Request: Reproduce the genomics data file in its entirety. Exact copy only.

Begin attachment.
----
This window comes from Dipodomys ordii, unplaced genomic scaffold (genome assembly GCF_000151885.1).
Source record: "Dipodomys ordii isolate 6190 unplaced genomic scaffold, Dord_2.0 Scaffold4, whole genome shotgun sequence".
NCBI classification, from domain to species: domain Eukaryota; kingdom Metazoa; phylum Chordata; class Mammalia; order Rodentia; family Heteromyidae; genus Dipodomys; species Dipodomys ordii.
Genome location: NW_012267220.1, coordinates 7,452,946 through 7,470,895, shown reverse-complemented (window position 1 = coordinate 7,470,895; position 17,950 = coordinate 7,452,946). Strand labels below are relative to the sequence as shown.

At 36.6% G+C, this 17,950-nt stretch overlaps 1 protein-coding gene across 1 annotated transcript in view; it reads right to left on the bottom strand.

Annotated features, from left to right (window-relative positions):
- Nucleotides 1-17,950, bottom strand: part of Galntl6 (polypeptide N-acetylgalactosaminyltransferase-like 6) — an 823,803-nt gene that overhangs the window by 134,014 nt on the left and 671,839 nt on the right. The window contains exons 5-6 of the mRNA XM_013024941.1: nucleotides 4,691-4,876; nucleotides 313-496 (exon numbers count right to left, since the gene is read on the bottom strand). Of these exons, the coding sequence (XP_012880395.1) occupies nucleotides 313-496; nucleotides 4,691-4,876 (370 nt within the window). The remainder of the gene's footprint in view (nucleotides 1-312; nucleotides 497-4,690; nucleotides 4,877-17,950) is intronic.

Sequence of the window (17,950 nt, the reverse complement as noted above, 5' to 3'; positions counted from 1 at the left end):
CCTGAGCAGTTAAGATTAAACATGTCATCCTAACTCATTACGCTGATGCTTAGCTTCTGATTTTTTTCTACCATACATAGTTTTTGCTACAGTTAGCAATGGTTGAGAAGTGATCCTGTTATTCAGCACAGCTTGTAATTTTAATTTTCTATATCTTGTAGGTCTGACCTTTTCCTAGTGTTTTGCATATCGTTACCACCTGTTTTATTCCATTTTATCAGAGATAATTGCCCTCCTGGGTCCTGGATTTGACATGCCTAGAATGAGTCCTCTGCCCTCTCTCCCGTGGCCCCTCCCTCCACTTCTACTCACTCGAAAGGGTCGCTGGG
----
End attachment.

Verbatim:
This window comes from Dipodomys ordii, unplaced genomic scaffold (genome assembly GCF_000151885.1).
Source record: "Dipodomys ordii isolate 6190 unplaced genomic scaffold, Dord_2.0 Scaffold4, whole genome shotgun sequence".
NCBI classification, from domain to species: domain Eukaryota; kingdom Metazoa; phylum Chordata; class Mammalia; order Rodentia; family Heteromyidae; genus Dipodomys; species Dipodomys ordii.
Genome location: NW_012267220.1, coordinates 7,452,946 through 7,470,895, shown reverse-complemented (window position 1 = coordinate 7,470,895; position 17,950 = coordinate 7,452,946). Strand labels below are relative to the sequence as shown.

At 36.6% G+C, this 17,950-nt stretch overlaps 1 protein-coding gene across 1 annotated transcript in view; it reads right to left on the bottom strand.

Annotated features, from left to right (window-relative positions):
- Nucleotides 1-17,950, bottom strand: part of Galntl6 (polypeptide N-acetylgalactosaminyltransferase-like 6) — an 823,803-nt gene that overhangs the window by 134,014 nt on the left and 671,839 nt on the right. The window contains exons 5-6 of the mRNA XM_013024941.1: nucleotides 4,691-4,876; nucleotides 313-496 (exon numbers count right to left, since the gene is read on the bottom strand). Of these exons, the coding sequence (XP_012880395.1) occupies nucleotides 313-496; nucleotides 4,691-4,876 (370 nt within the window). The remainder of the gene's footprint in view (nucleotides 1-312; nucleotides 497-4,690; nucleotides 4,877-17,950) is intronic.

Sequence of the window (17,950 nt, the reverse complement as noted above, 5' to 3'; positions counted from 1 at the left end):
CCTGAGCAGTTAAGATTAAACATGTCATCCTAACTCATTACGCTGATGCTTAGCTTCTGATTTTTTTCTACCATACATAGTTTTTGCTACAGTTAGCAATGGTTGAGAAGTGATCCTGTTATTCAGCACAGCTTGTAATTTTAATTTTCTATATCTTGTAGGTCTGACCTTTTCCTAGTGTTTTGCATATCGTTACCACCTGTTTTATTCCATTTTATCAGAGATAATTGCCCTCCTGGGTCCTGGATTTGACATGCCTAGAATGAGTCCTCTGCCCTCTCTCCCGTGGCCCCTCCCTCCACTTCTACTCACTCGAAAGGGTCGCTGGG